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Brothers' Keepers: End of Life Care in the Maine State Prison, Part 2
06/25/2013   Reported By: Susan Sharon

Around the country, a growing number of prisons have instituted hospice programs for inmates as a way to save money and provide compassionate end-of-life care. Maine has also established a certified hospice training program for selected inmate volunteers. In the second part of our series, Brothers' Keepers, Susan Sharon reports that the hospice program's success has spawned an in-house prison band, hope for a geriatric unit and interest from inmates in other types of nursing care.

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hospice class inside the Maine State Prison

Inmates attend a hospice class at the Maine State Prison.

When 64-year-old Charlie Page died of health complications at the Maine State Prison in Warren last year, it was a loss not only to his wife, Kay, who visited him every day near the end, but to his fellow inmates.

Serving a life sentence for murder, Page was popular behind bars. Other inmates say he taught them how to serve long amounts of time. And he became the inspiration for this song, written and sung by hospice volunteer and inmate Nate Roy and the prison hospice band, known as the "Sounds of Comfort."


"The first verse is what I witnessed," Roy says. "The second verse is how I would picture the patient feeling, and the third verse is after all it's been done and we get to go home to be with that person and live the rest of our life together."

"Through Tearstained Eyes" is just one of several songs the band will perform at a two-day hospice conference at the Maine State Prison this week, and one that has been played at the prison's annual memorial service.

Alfred Saunders, hospice volunteerGraduates of Maine's prison hospice training program say the experience of caring for dying inmates has been so profound that 68-year-old Alfred Saunders (right) and at least two others are trying to become certified nursing assistants.

Saunders says the additional training will help free up nurses in the prison infirmary for other tasks and allow him to administer practical aid to dying patients.

"A lot of times we're in that cell, locked in with a man, and there's a code or something, so we're locked in there for a long time and if he has an emergency we have to be able to take care of it," Saunders says, "sometimes with instruction through the glass from the nurse outside."

Susan Sharon: "So then you'd be able to just do more nursing-type care for people?"

Alfred Saunders: "Right. Similar to what a nurse would be doing."

Being a caregiver is something Saunders says he never imagine he'd want to do. Convicted of murdering his wife 26 years ago, Saunders says through hospice he has learned patience inside prison walls, and much more.

"When I first came to prison I'd lost everything and thought I'd never have anything again," he says. But patience is what it taught me more than anything, and to be a little more compassionate to my fellow man than I would have been before this."

Hospice work can be demanding. Shortly after graduating from the training program, Saunders and four other volunteers were asked to come to the aid of a patient who was not expected to survive more than a few days. They wound up providing exhaustive, round-the-clock care for three months.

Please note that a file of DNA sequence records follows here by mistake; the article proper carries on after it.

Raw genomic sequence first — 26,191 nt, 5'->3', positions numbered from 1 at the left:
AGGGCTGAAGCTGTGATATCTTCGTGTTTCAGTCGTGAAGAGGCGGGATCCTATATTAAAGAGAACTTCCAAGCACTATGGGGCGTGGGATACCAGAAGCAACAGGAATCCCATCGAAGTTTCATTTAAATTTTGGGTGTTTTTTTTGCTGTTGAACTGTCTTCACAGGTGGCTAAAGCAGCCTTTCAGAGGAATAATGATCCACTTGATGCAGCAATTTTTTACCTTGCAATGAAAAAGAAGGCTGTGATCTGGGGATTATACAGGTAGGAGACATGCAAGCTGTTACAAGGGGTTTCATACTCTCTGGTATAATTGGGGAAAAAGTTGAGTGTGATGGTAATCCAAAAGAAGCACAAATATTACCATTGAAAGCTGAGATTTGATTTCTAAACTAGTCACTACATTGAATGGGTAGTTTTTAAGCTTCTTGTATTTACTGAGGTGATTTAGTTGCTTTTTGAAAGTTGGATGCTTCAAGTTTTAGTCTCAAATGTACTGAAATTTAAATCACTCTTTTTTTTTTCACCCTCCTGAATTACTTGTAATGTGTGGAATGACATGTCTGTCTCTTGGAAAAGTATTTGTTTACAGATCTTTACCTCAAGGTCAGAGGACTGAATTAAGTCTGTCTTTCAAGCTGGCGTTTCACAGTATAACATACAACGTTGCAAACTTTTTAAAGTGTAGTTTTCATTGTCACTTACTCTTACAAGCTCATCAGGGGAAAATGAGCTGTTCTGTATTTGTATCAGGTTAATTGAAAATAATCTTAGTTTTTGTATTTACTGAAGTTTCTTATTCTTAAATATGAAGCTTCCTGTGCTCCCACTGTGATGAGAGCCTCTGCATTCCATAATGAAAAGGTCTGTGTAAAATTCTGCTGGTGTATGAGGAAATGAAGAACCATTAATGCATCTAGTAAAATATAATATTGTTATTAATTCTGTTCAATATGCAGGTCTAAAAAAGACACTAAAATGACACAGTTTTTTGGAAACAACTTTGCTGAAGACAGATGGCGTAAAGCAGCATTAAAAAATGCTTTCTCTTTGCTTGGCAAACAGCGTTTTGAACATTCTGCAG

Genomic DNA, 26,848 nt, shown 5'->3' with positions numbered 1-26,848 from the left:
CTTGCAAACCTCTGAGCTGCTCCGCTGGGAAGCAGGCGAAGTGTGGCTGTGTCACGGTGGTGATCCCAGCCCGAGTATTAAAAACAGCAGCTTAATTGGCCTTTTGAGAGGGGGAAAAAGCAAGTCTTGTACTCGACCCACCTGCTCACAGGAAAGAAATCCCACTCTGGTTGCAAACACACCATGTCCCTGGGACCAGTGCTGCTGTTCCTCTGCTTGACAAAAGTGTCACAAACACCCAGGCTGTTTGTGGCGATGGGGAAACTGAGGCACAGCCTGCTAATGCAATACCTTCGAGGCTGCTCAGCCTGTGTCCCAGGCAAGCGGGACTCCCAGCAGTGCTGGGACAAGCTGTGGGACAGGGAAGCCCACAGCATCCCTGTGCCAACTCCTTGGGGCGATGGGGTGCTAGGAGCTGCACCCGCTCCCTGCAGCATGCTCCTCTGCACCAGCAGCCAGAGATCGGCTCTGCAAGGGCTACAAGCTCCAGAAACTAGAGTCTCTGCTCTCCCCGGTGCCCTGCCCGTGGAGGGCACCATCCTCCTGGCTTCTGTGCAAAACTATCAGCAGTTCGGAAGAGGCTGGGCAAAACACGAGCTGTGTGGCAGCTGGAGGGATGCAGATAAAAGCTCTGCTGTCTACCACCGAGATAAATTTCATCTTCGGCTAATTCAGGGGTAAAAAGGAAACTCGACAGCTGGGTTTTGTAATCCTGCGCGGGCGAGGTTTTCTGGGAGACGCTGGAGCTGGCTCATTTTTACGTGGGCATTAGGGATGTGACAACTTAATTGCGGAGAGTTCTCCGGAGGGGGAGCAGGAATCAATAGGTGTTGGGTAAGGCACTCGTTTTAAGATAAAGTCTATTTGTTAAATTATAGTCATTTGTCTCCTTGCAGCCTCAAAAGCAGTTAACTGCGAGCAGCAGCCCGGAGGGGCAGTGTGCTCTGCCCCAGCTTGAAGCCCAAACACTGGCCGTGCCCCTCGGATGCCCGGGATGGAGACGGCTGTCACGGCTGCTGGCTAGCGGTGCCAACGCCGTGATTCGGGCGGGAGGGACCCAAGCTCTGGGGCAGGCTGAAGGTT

Steve Carpentier, hospice volunteerSteve Carpentier (left) says he's learned to be resourceful when dealing with dying inmates, and to trust his instincts. He describes the first time he dealt with a patient who was delirious at the end of his life.

"His hands were outstretched and tears were coming down his eyes, and he was screaming he was drowning. So out of instinct I reached down, I grabbed him and I called him by name and I pulled him toward me and I said, 'I'm right here. I gotcha! I ain't gonna let you drown,'" Carpentier says. "And what seemed to be the longest minute, I held him and he just kind of eased, came down at ease, and a big smile came across his face. And I laid him down and his face was full of peace. You could see the peace in his face. Two days later the man died. I'll never forget. It was pretty touching for me."

The hospice program has also been successful from the administration's view. "We have education programs. We have vocational programs. We have substance abuse programs. We have a lot of different programs," says Jody Breton, "but this really gets down to people skills."

Jody Breton is the associate commissioner of the Maine Department of Corrections. "We've put 15 inmates through the program now. As you can tell by being here it's being used on a regular basis," she says. "It's a great benefit to the inmates."

Sergio Hairston, standing (he's a hospice volunteer)with unnamed inmateBreton says the department also wants to create a separate geriatric unit for aging prisoners, which might someday be a part of a new correctional center. Inmate and hospice volunteer Sergio Hairston (right, pushing patient in wheelchair) has a similar vision for a special unit, but not just for aging prisoners.

"In the pod I'm in, there's a few individuals in wheelchairs and stuff like that, and that's why as a group we want to set up an infirmary pod, which they don't have here, where we're able to give round-the-clock care to certain individuals that might need it."

Hairston says hospice has taught him that sometimes other peoples' needs come first - and that's made prison a much less lonely world.

Editor's Note: Tomorrow, in the third and final part of our series, we'll take a look at the unusual challenges facing two brothers who are both inmates at the Maine State Prison, and who are both living with Huntington's Disease.

Photos:  Susan Sharon


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